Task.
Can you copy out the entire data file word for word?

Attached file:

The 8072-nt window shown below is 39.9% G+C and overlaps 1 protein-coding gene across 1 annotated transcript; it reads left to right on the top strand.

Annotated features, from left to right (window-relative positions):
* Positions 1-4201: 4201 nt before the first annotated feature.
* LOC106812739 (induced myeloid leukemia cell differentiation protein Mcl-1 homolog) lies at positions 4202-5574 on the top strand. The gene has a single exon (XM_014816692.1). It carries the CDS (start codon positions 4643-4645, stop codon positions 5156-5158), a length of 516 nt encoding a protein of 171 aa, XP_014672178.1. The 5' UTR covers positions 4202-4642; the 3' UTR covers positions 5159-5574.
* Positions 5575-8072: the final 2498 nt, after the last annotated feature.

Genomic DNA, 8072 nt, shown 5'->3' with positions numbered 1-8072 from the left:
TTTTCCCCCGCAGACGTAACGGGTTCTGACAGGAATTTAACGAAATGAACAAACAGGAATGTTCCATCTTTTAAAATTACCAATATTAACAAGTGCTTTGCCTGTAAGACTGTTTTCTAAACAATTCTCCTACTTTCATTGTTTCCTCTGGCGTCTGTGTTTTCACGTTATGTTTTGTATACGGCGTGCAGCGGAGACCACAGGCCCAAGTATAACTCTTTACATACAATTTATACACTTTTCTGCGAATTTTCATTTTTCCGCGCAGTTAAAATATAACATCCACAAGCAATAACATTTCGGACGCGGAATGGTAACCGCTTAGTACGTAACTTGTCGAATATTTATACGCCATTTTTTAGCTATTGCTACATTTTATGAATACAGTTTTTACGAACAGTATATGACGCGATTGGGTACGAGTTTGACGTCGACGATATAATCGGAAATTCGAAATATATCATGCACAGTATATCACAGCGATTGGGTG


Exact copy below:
The 8072-nt window shown below is 39.9% G+C and overlaps 1 protein-coding gene across 1 annotated transcript; it reads left to right on the top strand.

Annotated features, from left to right (window-relative positions):
* Positions 1-4201: 4201 nt before the first annotated feature.
* LOC106812739 (induced myeloid leukemia cell differentiation protein Mcl-1 homolog) lies at positions 4202-5574 on the top strand. The gene has a single exon (XM_014816692.1). It carries the CDS (start codon positions 4643-4645, stop codon positions 5156-5158), a length of 516 nt encoding a protein of 171 aa, XP_014672178.1. The 5' UTR covers positions 4202-4642; the 3' UTR covers positions 5159-5574.
* Positions 5575-8072: the final 2498 nt, after the last annotated feature.

Genomic DNA, 8072 nt, shown 5'->3' with positions numbered 1-8072 from the left:
TTTTCCCCCGCAGACGTAACGGGTTCTGACAGGAATTTAACGAAATGAACAAACAGGAATGTTCCATCTTTTAAAATTACCAATATTAACAAGTGCTTTGCCTGTAAGACTGTTTTCTAAACAATTCTCCTACTTTCATTGTTTCCTCTGGCGTCTGTGTTTTCACGTTATGTTTTGTATACGGCGTGCAGCGGAGACCACAGGCCCAAGTATAACTCTTTACATACAATTTATACACTTTTCTGCGAATTTTCATTTTTCCGCGCAGTTAAAATATAACATCCACAAGCAATAACATTTCGGACGCGGAATGGTAACCGCTTAGTACGTAACTTGTCGAATATTTATACGCCATTTTTTAGCTATTGCTACATTTTATGAATACAGTTTTTACGAACAGTATATGACGCGATTGGGTACGAGTTTGACGTCGACGATATAATCGGAAATTCGAAATATATCATGCACAGTATATCACAGCGATTGGGTG